Relations among channel partners in Japan are also quite unlike those encountered in the west. Each distributor typically functions as a dedicated and exclusive channel partner for a manufacturer, in a particular product category. Often, a distributor does not stock competing brands. Primary wholesalers show tremendous loyalty and strongly believe that their livelihood is linked to the manufacturer’s ability to provide products that can compete with similar offerings by other players. The manufacturers on their part consider the distribution network to be an extension of their own company. Frequent exchanges of visits between the manufacturer’s executives and the distributor’s staff are common. With so much emphasis on relationship building, disputes are resolved informally rather than on the basis of formal contracts.

Most Japanese manufacturers actively support their retailers in areas such as after sales service, advertising and handling consumer complaints. Retailers also receive different kinds of rebates for placing bulk orders, making early payments, achieving sales targets, performing services, keeping inventory, promoting sales, being loyal to the supplier, etc. Another commonly accepted practice Henpin is the no-questions-asked return of unsold goods by retailers to manufacturers. Henpin, is particularly popular in the case of apparel, books and pharmaceuticals. Channel members also use tegatas or promissory notes that offer buyers very generous credit terms. Wholesalers handle the financing, physical distribution, warehousing, inventory and payment collection functions. There is little risk for the retailers, who not only get generous financial assistance, but as mentioned earlier, can also return unsold goods.

Supply chain management in Japan calls for a different approach altogether. Since land is very expensive, stores are small. Most retailers keep limited inventory and wholesalers are expected to deliver products fast, frequently and in small quantities to the stores. Wholesalers also provide sales people to the retailers and call on the bigger retailers, at least once a day.

The Japanese diet typically consists of fish and other perishable items. As freshness is an important parameter, buyers often buy in quantities that last only for the day. So daily shopping is common. Due to congested roads and difficulties in driving and parking, Japanese customers also prefer to shop in their own locality. As a result, small independent stores, where sales staff provide excellent service, have emerged as an integral part of the distribution system. In 1997, mom and pop retail stores, with a limited selection of goods and high prices, accounted for 56% of retail sales, compared to 3% in the US and 5% in Europe.

Small stores depend on the patronage of local clients and make special efforts to develop close relationships with their customers. Even for small purchases, these stores provide home delivery. Sales personnel also visit the homes of customers to collect gift orders during festive seasons. All products are checked meticulously before being packed and handed over to customers. Courtesy to customers is given utmost importance. When a shop opens in the morning, senior staff members stand at the entrance to welcome customers. During normal times of the day, staff members bow before the customers and thank them for their patronage.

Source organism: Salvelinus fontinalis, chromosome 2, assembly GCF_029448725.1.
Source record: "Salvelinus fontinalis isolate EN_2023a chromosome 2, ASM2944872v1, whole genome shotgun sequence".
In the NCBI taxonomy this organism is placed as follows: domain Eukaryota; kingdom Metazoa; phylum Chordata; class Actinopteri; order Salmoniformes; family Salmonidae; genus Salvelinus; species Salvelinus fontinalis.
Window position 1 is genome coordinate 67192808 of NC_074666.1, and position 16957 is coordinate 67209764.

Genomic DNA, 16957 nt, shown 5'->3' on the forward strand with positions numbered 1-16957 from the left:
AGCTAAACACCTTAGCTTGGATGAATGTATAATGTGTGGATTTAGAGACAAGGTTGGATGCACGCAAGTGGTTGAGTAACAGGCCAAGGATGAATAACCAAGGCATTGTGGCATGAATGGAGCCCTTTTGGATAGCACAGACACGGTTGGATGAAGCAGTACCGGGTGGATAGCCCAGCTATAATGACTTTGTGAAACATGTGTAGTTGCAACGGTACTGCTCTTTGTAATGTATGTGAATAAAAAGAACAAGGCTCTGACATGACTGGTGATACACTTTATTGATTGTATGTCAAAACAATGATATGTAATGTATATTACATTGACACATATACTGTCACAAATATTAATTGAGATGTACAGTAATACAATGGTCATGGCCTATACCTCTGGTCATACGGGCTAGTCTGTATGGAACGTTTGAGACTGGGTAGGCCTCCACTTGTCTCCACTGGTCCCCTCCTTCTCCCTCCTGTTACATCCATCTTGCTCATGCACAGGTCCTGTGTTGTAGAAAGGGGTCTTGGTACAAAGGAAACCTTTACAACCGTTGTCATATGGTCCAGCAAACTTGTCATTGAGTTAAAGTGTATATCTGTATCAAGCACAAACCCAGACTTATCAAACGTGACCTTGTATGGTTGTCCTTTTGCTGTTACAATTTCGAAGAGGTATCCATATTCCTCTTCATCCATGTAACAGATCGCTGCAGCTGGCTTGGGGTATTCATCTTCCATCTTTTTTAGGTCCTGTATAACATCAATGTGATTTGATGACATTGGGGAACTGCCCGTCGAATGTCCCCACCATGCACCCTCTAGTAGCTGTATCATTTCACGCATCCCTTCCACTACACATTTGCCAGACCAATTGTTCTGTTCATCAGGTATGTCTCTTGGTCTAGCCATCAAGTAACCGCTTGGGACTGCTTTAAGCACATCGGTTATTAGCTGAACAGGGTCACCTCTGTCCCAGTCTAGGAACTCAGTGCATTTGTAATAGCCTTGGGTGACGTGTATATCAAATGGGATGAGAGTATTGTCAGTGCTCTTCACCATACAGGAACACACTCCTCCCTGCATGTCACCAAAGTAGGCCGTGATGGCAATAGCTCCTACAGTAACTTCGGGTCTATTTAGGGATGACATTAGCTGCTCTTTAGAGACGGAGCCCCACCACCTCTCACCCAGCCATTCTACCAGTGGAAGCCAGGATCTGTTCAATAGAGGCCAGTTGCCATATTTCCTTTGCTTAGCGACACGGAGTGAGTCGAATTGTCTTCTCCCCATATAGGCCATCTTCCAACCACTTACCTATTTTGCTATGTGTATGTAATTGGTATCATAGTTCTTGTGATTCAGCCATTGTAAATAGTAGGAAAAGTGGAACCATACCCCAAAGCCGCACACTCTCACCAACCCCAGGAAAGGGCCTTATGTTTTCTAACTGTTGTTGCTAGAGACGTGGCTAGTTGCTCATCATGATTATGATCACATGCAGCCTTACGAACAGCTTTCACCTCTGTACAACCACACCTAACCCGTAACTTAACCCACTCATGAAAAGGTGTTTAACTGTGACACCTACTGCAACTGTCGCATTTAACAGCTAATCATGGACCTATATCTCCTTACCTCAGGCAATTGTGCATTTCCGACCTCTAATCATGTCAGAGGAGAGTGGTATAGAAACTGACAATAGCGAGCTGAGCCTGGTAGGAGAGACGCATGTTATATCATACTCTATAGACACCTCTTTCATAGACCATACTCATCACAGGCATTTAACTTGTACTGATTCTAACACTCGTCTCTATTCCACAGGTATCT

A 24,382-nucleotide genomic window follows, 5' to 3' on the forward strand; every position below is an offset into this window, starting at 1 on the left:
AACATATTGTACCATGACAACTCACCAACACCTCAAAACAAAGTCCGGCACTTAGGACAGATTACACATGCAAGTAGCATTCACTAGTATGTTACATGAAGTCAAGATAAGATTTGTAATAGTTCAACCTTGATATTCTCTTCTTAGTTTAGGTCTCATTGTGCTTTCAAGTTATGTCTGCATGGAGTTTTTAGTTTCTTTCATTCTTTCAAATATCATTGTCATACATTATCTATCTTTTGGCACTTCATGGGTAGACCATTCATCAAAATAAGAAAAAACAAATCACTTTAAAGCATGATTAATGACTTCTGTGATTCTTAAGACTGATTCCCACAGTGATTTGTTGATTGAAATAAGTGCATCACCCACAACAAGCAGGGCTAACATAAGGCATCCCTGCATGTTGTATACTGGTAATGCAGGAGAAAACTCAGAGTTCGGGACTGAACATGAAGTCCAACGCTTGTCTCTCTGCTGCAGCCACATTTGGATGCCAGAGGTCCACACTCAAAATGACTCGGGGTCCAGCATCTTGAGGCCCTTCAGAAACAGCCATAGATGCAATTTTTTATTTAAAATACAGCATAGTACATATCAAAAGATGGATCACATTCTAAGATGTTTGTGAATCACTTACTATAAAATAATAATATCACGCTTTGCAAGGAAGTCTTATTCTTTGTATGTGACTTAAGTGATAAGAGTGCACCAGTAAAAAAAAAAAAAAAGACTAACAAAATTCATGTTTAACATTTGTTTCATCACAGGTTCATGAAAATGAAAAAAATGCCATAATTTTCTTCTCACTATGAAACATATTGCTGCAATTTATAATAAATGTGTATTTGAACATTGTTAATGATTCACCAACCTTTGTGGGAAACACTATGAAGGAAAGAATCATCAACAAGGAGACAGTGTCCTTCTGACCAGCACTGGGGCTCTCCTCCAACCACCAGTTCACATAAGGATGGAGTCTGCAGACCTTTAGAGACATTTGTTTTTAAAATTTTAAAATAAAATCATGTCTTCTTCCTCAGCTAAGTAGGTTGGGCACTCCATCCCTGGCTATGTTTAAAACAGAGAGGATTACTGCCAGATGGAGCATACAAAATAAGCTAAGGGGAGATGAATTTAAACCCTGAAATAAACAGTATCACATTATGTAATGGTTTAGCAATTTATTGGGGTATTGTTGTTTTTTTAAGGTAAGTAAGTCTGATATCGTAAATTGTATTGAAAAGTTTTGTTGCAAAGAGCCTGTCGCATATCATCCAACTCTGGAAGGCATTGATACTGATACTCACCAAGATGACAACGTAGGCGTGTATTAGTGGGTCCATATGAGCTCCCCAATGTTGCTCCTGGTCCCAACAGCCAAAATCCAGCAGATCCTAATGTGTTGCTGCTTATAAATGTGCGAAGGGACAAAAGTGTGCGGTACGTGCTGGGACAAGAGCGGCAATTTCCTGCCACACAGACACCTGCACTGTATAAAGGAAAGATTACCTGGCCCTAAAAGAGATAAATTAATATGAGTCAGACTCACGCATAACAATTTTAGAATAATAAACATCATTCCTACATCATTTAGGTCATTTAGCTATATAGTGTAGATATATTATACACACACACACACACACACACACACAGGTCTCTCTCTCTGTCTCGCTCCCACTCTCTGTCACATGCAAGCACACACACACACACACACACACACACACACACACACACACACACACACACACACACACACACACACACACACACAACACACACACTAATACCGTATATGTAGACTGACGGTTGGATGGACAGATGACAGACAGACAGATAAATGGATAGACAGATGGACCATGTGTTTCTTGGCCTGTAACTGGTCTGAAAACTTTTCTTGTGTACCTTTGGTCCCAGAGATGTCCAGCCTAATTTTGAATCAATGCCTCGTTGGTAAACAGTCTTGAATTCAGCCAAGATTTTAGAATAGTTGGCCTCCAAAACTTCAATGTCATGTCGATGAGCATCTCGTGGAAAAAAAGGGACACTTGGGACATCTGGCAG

The Japanese distribution system is based on trust rather than contractual relationships, with the terms not being negotiated explicitly. According to Pirog, Schneider and Lam[6], “The exchange experience creates a mutual obligation between the parties to carry out future exchanges with each other, resulting in increased bonds of trust and development of more accurate expectations.” Channel partners in Japan are usually prepared to make short-term sacrifices and in turn expect help when they are in trouble. Consequently, small and inefficient channel members are often tolerated. The Japanese distribution system also meets larger social objectives such as employment generation. As Martin[7], Howard and Herbig put it: “It is a flexible make work device, acting as a buffer to absorb excess workers, especially those of retirement age or to absorb labour during economic downturns.”
The implications for Western companies trying to enter Japan are very clear. Attempts to penetrate an existing channel may not be successful due to a conflict of interest between existing members and the new entrant. Consequently, western MNCs would do well to target partners whose allegiance to an existing distribution network is not very strong. As Pirog, Schneider and Lam suggest[8], “The socio- cultural framework suggests that westerners should look for Japanese affiliates that have low status within the distribution power structure, as these firms have the least dependence on others in the system and are most prone to cooperating with outsiders.”